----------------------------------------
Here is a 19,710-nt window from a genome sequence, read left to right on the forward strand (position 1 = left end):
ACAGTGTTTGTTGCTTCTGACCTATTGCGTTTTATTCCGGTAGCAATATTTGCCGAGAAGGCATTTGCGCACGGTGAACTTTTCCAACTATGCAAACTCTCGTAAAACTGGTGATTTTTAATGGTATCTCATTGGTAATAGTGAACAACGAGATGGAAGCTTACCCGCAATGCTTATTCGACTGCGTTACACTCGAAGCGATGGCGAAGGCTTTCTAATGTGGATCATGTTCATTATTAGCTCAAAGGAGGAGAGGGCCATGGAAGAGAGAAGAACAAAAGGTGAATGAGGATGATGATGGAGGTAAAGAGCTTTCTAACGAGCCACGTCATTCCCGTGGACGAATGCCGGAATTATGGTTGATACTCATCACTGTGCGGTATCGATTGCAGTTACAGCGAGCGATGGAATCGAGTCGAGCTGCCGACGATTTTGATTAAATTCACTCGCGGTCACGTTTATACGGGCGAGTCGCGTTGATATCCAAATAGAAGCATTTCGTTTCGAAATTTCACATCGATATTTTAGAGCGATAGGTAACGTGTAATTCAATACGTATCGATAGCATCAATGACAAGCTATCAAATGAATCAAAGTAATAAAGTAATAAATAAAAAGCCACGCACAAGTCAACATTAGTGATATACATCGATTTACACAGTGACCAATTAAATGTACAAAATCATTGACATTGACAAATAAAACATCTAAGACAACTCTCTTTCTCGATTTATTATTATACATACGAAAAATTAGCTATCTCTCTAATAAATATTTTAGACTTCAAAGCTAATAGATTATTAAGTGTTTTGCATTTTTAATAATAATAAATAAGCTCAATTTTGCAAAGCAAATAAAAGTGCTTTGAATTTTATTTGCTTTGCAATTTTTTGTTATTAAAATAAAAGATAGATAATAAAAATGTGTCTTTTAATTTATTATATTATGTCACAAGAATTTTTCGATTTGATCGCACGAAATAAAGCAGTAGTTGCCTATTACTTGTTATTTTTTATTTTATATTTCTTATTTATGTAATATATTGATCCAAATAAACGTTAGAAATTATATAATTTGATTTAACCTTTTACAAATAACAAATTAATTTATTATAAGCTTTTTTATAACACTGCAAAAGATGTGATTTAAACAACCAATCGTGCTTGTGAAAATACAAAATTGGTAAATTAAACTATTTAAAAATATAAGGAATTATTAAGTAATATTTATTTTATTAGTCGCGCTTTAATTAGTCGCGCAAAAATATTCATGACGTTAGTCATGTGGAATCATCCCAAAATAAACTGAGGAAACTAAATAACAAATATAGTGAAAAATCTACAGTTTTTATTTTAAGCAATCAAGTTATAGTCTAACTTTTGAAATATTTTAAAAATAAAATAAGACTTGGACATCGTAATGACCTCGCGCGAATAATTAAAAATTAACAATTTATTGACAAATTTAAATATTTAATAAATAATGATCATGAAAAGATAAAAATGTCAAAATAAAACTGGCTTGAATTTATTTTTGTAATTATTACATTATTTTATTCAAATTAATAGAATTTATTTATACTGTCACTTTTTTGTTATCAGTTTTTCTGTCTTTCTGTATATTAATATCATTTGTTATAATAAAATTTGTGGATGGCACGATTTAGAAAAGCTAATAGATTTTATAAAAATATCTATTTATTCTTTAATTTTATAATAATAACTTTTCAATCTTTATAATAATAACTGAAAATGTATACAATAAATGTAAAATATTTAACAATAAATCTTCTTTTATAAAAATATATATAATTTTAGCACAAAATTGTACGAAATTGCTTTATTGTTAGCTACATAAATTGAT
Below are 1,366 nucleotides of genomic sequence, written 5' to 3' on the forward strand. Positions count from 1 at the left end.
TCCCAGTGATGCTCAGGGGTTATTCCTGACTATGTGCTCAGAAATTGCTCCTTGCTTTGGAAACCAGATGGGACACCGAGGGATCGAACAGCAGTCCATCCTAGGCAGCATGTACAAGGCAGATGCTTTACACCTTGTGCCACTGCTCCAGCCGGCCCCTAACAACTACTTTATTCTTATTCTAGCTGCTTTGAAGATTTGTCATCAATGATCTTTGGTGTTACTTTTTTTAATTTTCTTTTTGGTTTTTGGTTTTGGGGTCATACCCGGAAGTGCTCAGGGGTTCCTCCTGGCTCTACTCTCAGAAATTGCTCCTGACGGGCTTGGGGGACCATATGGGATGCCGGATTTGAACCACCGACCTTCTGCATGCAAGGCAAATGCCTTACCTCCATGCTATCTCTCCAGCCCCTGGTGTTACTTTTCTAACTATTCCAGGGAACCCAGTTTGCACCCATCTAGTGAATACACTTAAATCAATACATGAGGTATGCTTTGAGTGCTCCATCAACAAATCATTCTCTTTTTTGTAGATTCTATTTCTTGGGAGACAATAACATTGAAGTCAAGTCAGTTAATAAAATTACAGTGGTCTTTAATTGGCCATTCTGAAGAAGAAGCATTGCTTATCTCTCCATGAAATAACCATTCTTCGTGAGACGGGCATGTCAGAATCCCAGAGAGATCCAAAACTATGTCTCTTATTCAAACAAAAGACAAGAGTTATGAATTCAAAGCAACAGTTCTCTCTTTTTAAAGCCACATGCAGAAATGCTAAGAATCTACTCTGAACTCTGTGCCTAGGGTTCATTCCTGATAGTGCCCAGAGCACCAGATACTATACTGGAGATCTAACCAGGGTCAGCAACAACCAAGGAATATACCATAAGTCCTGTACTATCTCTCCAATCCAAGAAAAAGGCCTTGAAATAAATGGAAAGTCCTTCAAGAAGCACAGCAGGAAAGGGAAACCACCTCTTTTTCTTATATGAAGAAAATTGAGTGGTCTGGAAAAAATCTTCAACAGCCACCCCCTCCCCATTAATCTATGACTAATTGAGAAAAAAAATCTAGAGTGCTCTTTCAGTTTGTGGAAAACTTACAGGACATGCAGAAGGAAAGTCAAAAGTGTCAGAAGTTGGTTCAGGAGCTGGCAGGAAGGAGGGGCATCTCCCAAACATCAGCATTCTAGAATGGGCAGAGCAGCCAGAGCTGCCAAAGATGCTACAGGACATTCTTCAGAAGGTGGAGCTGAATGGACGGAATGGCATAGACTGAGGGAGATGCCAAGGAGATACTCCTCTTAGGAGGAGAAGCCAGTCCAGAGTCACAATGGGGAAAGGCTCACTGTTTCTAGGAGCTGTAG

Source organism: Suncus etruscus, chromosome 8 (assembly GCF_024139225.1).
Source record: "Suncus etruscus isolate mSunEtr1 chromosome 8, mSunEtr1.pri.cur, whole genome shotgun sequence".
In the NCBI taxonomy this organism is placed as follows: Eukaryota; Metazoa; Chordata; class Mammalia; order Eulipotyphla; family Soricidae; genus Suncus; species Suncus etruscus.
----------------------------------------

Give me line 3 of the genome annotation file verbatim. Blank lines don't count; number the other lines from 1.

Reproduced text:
Below are 1,366 nucleotides of genomic sequence, written 5' to 3' on the forward strand. Positions count from 1 at the left end.